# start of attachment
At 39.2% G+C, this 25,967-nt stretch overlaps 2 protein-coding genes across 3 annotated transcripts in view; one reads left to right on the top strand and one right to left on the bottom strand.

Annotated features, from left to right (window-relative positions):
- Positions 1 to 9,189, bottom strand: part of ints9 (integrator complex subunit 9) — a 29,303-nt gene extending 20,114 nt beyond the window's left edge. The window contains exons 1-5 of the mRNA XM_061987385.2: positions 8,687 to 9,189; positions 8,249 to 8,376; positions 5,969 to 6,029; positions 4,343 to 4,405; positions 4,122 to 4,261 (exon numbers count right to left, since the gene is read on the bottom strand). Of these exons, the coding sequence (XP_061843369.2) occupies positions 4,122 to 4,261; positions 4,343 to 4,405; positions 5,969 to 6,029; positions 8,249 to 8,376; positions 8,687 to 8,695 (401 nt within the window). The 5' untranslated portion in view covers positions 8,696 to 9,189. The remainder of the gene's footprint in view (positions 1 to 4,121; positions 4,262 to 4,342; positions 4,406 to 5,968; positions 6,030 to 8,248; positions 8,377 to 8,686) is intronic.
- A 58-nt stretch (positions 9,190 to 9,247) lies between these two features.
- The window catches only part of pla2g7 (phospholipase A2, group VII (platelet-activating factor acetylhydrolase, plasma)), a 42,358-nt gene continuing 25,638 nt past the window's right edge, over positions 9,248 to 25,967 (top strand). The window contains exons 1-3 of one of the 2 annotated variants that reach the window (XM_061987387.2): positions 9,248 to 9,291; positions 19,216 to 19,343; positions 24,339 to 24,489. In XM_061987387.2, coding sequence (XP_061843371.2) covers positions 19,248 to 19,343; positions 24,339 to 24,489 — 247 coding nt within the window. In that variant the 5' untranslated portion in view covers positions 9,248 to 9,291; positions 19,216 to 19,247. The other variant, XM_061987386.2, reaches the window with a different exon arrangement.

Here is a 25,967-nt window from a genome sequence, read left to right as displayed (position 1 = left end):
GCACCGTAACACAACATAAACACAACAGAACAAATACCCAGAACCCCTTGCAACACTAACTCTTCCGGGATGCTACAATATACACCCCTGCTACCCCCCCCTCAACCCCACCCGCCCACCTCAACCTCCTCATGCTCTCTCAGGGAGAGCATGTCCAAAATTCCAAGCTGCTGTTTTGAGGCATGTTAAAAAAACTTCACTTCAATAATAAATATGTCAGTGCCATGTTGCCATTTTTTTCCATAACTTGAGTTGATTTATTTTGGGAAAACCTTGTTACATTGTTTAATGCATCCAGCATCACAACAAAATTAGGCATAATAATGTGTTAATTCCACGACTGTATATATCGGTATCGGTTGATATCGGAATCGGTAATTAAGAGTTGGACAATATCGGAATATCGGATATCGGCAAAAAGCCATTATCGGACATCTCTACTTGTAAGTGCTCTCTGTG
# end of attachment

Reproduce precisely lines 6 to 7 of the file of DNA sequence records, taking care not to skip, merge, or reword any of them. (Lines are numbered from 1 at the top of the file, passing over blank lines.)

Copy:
Here is a 25,967-nt window from a genome sequence, read left to right as displayed (position 1 = left end):
GCACCGTAACACAACATAAACACAACAGAACAAATACCCAGAACCCCTTGCAACACTAACTCTTCCGGGATGCTACAATATACACCCCTGCTACCCCCCCCTCAACCCCACCCGCCCACCTCAACCTCCTCATGCTCTCTCAGGGAGAGCATGTCCAAAATTCCAAGCTGCTGTTTTGAGGCATGTTAAAAAAACTTCACTTCAATAATAAATATGTCAGTGCCATGTTGCCATTTTTTTCCATAACTTGAGTTGATTTATTTTGGGAAAACCTTGTTACATTGTTTAATGCATCCAGCATCACAACAAAATTAGGCATAATAATGTGTTAATTCCACGACTGTATATATCGGTATCGGTTGATATCGGAATCGGTAATTAAGAGTTGGACAATATCGGAATATCGGATATCGGCAAAAAGCCATTATCGGACATCTCTACTTGTAAGTGCTCTCTGTG